OPINION| Lawrence David| While U.S. attorney John Durham is looking into the origination predicate to justify spying on the Trump campaign he should also look at the most significant underlying predicate, was Russia really the entity responsible for hacking the DNC server(s)?
Or was this another lie formulated and propagated by Obama’s intelligence community in order to establish a politically viable explanation to the masses for opening a counterintelligence investigation against Donald Trump for the benefit Hillary Clinton.
Sources within the intelligence community – past and present – are telling us the answer to this question will radically change Americans’ opinions.
According to these sources, there exists an abundance of incontrovertible evidence that the emails could not have been hacked by Russia or any other entity.
Their conclusion is based on a number of factors that seasoned IT professionals and other computer savvy individuals will understand:
-The building and facilities
-The equipment that was alleged to have been hacked remotely
-The transmission route confinement
-The location and number of access and egress points to the building
-Carrier options existing at that time
-The bandwidth availability and its correlation with the cable and port continuity
-The file sizes
US Intel Vets Dispute Russia Hacking Claims
December 12, 2016
As the hysteria about Russia’s alleged interference in the U.S. election grows, a key mystery is why U.S. intelligence would rely on “circumstantial evidence” when it has the capability for hard evidence, say U.S. intelligence veterans.
Veteran Intelligence Professionals for Sanity
Allegations of Hacking Election Are Baseless
A New York Times report on Monday alluding to “overwhelming circumstantial evidence” leading the CIA to believe that Russian President Vladimir Putin “deployed computer hackers with the goal of tipping the election to Donald J. Trump” is, sadly, evidence-free. This is no surprise, because harder evidence of a technical nature points to an inside leak, not hacking – by Russians or anyone else.
We have gone through the various claims about hacking. For us, it is child’s play to dismiss them. The email disclosures in question are the result of a leak, not a hack. Here’s the difference between leaking and hacking:
Leak: When someone physically takes data out of an organization and gives it to some other person or organization, as Edward Snowden and Chelsea Manning did.
Hack: When someone in a remote location electronically penetrates operating systems, firewalls or any other cyber-protection system and then extracts data.
All signs point to leaking, not hacking. If hacking were involved, the National Security Agency would know it – and know both sender and recipient.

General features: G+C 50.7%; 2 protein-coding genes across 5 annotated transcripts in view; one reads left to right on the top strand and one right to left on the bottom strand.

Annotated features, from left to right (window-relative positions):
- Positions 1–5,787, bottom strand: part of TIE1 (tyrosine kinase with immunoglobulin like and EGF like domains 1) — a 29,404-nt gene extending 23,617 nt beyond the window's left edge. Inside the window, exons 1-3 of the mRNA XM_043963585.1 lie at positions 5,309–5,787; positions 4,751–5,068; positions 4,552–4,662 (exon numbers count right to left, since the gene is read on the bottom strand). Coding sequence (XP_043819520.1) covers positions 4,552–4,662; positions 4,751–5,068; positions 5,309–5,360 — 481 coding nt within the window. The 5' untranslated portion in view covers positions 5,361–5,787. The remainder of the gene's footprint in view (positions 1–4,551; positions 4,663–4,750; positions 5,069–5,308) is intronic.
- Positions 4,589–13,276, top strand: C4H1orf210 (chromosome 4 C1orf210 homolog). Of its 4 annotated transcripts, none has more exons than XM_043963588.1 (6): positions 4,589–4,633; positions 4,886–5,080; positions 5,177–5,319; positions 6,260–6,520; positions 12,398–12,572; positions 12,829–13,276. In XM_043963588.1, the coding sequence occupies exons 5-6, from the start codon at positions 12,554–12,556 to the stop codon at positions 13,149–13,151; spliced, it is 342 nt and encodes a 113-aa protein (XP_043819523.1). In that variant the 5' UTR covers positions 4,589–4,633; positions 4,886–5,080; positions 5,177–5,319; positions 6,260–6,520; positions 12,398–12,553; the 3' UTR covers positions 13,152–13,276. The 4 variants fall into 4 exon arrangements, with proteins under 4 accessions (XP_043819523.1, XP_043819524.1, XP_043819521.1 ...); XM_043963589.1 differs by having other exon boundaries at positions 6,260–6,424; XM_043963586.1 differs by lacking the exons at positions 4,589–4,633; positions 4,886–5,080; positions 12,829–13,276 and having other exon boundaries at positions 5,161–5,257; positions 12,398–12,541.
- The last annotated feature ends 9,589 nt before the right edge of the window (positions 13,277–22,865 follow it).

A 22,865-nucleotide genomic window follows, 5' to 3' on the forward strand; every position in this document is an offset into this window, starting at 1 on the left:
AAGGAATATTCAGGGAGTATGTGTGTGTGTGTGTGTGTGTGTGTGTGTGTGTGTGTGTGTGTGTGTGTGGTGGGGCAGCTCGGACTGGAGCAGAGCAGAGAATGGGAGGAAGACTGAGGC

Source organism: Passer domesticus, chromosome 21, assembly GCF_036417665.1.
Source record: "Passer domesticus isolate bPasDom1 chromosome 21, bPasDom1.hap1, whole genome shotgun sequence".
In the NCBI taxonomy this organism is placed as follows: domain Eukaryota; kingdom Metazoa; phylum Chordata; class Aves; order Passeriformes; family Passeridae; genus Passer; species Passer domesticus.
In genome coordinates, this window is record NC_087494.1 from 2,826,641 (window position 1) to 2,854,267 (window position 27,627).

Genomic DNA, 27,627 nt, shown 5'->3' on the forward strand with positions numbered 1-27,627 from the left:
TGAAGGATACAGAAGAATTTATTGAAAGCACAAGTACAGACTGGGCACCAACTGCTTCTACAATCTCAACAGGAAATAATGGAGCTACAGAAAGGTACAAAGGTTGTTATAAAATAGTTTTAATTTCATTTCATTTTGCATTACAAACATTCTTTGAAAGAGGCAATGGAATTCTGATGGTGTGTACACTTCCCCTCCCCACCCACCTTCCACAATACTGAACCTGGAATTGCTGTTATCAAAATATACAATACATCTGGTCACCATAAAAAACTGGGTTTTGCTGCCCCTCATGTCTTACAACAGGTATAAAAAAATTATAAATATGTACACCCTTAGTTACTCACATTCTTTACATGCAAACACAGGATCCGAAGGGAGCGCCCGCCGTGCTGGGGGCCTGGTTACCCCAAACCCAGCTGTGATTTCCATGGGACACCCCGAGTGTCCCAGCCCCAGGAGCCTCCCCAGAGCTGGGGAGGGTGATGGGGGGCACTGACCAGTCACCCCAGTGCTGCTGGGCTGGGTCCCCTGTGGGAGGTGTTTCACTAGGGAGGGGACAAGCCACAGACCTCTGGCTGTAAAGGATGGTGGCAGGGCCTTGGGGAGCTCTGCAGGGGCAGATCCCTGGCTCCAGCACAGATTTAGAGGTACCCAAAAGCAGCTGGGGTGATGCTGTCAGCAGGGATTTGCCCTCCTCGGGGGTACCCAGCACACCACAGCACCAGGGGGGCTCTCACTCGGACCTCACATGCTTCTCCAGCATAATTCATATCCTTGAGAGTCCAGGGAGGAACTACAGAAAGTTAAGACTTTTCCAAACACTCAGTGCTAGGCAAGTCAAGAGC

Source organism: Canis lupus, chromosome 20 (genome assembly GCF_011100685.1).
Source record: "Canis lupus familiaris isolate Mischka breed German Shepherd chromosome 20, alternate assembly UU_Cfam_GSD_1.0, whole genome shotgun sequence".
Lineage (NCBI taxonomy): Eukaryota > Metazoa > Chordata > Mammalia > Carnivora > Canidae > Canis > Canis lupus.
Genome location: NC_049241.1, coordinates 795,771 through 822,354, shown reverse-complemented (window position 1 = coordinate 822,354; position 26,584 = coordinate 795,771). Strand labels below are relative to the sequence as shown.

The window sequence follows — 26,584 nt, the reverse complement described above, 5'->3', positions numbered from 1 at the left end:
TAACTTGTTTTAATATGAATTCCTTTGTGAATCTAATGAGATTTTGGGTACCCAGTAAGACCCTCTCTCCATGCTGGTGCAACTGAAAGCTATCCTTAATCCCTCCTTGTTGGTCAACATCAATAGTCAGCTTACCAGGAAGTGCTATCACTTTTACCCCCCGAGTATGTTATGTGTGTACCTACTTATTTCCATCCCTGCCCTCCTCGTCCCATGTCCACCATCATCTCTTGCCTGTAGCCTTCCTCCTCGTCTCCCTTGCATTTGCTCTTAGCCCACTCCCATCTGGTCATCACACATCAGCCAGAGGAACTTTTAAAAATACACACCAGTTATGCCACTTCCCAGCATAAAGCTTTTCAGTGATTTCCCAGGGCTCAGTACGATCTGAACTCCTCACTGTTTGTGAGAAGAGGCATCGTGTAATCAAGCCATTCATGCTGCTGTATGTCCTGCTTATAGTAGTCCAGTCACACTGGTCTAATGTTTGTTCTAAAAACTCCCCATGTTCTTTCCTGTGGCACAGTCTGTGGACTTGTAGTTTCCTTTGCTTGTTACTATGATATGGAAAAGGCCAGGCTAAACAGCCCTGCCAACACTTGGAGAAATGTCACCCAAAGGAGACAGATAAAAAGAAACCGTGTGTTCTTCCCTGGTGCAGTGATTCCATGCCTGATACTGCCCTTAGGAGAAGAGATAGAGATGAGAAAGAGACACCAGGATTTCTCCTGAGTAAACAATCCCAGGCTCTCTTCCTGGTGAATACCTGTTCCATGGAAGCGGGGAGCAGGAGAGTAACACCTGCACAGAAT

In short, since leaking requires physically removing data – on a thumb drive, for example – the only way such data can be copied and removed, with no electronic trace of what has left the server, is via a physical storage device.
Again, NSA is able to identify both the sender and recipient when hacking is involved. Thanks largely to the material released by Edward Snowden, we can provide a full picture of NSA’s extensive domestic data-collection network including Upstream programs like Fairview, Stormbrew and Blarney. These include at least 30 companies in the U.S. operating the fiber networks that carry the Public Switched Telephone Network as well as the World Wide Web. This gives NSA unparalleled access to data flowing within the U.S. and data going out to the rest of the world, as well as data transiting the U.S.
In other words, any data that is passed from the servers of the Democratic National Committee (DNC) or of Hillary Rodham Clinton (HRC) – or any other server in the U.S. – is collected by the NSA. These data transfers carry destination addresses in what are called packets, which enable the transfer to be traced and followed through the network.
The various ways in which usually anonymous spokespeople for U.S. intelligence agencies are equivocating – saying things like “our best guess” or “our opinion” or “our estimate” etc. – shows that the emails alleged to have been “hacked” cannot be traced across the network. Given NSA’s extensive trace capability, we conclude that DNC and HRC servers alleged to have been hacked were, in fact, not hacked.
William Binney, former Technical Director, World Geopolitical & Military Analysis, NSA; co-founder, SIGINT Automation Research Center (ret.)
Mike Gravel, former Adjutant, top secret control officer, Communications Intelligence Service; special agent of the Counter Intelligence Corps and former United States Senator
Larry Johnson, former CIA Intelligence Officer & former State Department Counter-Terrorism Official
Ray McGovern, former US Army infantry/intelligence officer & CIA analyst (ret.)
Elizabeth Murray, Deputy National Intelligence Officer for Middle East, CIA (ret.)
Kirk Wiebe, former Senior Analyst, SIGINT Automation Research Center, NSA (ret.)
According to the answer Durham arrives at we might expect the name Seth Rich to resurface… certainly Assange has hinted at his involvement before:
Remember, for some inexplicable reason the FBI never examined the DNC server.
Crowdstrike, a private contractor paid for by the DNC, did. The FBI relied on key forensic evidence to be defined by the Obama-Clinton-DNC aligned contractor. Let that sink in.
There’s a chance, a very good chance that the FBI hacking narrative that served to underpin the entire Russian collusion hoax was a bald-faced lie.
The significance of Crowdstrike cannot be overstated. It may very well be the reason that Democrats were prepared to self-immolate their party by bringing impeachment charges over a phone call.
A phone call in which President Trump specifically asked his Ukrainian counterpart about Crowdstrike: